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The general term “electric vehicle” or “electric drive” takes in several specific vehicle types: all-electric (sometimes called battery-electric), plug-in hybrid electric, and hydrogen fuel cell vehicles. Electric vehicles are superior to conventional gasoline and diesel vehicles in at least three ways. First, they are several times more efficient in converting energy into vehicle movement. Second, they are much more compatible with renewable energy sources. Third, at least potentially they produce no emissions at the vehicle, and much lower lifecycle (“well to wheel”) emissions.
These are the cars of the future, and they are just beginning to get traction in the market today. In 2010 total sales numbered in the hundreds; now there are dozens of models available, and new ones are on the way every year. In all likelihood, cumulative global electric vehicle sales will reach one million by late 2015.
Motives for accelerating the transition to an electric fleet are diverse. Electric vehicles hold out the promise of dramatically lower oil consumption, reduced greenhouse gas emissions, and clean air. National governments and private industry are competing for leadership in the advanced technologies that go in to electric vehicles. Most long-term planning scenarios indicate that the global vehicle fleet will have to be almost entirely made up of electric-drive vehicles, powered mostly by renewable power sources, by 2050 if the world is to avoid worst-case global climate-change scenarios.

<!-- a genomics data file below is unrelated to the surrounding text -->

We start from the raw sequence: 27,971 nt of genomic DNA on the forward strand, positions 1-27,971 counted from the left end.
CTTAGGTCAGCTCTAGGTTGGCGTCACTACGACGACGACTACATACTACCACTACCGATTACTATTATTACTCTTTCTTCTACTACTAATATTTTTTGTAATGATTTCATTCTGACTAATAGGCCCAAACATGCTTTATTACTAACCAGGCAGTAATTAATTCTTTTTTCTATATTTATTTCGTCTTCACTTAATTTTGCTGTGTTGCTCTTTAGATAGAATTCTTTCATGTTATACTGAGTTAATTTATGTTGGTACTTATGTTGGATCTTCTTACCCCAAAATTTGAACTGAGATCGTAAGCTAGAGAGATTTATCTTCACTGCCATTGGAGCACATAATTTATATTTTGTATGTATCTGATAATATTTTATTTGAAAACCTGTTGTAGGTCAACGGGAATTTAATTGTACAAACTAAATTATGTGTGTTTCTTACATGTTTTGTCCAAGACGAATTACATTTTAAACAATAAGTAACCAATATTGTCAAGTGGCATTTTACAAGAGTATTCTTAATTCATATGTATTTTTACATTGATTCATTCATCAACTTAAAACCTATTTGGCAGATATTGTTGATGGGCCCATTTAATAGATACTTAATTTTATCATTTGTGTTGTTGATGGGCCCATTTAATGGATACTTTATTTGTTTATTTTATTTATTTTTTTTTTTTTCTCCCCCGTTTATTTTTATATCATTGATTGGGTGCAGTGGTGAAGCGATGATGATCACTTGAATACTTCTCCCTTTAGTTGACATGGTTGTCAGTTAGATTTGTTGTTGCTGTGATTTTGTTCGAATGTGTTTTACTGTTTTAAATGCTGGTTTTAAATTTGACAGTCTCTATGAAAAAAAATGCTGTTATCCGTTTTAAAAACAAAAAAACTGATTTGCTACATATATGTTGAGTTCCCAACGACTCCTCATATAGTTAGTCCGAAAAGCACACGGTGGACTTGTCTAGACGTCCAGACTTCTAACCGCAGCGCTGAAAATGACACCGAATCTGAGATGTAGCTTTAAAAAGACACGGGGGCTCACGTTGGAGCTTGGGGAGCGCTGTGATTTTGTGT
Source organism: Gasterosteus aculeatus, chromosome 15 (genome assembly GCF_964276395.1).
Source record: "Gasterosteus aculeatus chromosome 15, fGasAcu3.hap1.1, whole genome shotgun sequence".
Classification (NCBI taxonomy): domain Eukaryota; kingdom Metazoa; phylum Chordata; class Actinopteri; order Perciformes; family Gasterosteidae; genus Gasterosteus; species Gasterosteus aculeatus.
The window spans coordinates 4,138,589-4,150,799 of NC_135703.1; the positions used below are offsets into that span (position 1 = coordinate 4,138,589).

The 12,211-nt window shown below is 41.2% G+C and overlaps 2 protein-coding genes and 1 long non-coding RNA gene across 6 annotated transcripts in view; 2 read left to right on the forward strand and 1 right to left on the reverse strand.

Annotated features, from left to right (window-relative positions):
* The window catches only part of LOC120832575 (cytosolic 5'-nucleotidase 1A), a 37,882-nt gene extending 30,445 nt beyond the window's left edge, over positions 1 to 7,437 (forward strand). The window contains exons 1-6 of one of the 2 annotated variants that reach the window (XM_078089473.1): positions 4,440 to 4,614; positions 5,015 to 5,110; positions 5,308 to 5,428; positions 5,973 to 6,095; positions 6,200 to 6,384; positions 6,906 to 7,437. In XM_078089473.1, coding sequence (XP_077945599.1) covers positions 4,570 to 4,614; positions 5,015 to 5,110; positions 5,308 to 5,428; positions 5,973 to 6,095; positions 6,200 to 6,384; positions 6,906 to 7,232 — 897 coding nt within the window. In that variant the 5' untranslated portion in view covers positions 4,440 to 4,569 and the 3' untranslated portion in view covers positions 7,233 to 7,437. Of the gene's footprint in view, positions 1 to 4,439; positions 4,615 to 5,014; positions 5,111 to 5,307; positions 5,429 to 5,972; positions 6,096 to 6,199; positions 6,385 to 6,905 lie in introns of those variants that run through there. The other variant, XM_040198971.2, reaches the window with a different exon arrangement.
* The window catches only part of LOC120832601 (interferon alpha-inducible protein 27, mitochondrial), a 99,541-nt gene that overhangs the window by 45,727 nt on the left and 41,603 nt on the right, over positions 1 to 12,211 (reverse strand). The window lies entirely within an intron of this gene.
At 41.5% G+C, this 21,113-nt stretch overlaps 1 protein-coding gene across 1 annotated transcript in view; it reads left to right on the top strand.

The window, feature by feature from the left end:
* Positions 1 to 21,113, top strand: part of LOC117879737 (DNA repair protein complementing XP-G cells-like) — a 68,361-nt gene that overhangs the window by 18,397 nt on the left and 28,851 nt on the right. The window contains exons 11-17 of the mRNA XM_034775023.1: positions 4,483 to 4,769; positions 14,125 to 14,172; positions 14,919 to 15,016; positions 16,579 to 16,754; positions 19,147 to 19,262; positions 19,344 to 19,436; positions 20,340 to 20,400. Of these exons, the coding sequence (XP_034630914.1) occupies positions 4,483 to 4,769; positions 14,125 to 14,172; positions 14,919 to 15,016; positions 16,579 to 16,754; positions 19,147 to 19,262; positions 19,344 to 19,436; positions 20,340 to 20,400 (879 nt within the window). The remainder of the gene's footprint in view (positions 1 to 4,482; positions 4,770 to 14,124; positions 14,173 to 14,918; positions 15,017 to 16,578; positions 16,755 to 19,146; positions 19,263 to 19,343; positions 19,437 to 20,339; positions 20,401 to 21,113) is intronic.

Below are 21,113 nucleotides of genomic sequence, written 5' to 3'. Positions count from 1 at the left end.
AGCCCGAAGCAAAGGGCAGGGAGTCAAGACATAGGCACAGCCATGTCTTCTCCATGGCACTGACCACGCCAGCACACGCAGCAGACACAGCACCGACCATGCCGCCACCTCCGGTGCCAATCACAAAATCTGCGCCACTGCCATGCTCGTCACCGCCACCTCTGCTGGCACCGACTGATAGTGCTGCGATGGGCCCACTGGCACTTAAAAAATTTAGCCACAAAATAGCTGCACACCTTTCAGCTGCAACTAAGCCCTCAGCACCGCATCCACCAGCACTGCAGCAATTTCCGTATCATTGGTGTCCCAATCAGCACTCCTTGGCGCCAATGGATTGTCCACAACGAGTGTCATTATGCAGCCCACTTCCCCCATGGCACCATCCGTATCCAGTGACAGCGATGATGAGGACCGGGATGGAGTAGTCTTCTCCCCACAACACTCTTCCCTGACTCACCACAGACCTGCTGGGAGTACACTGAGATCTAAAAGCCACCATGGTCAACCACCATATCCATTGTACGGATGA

Governments at all levels, the automotive industry, electric utilities, and civil society groups are all seeking to promote electric vehicles with incentives, regulations, charging infrastructure, and information campaigns. This many-faceted approach acknowledges the incremental costs and other challenges that will make the shift to an electric-drive fleet a decades-long process.
At the ICCT, we work to understand and describe what policies and incentives are proving to be effective—and how—during these early stages of the global electric vehicle market. We analyze trends in electric-vehicle technologies and in vehicle markets. We evaluate factors like tax incentives, non-fiscal promotional policies, and infrastructure to know how prospective electric vehicle buyers perceive and react to these new technologies. We compare the different policy approaches being pursued in countries and cities around the world to better understand the emerging best practices to accelerate the transition to an electrified global vehicle fleet.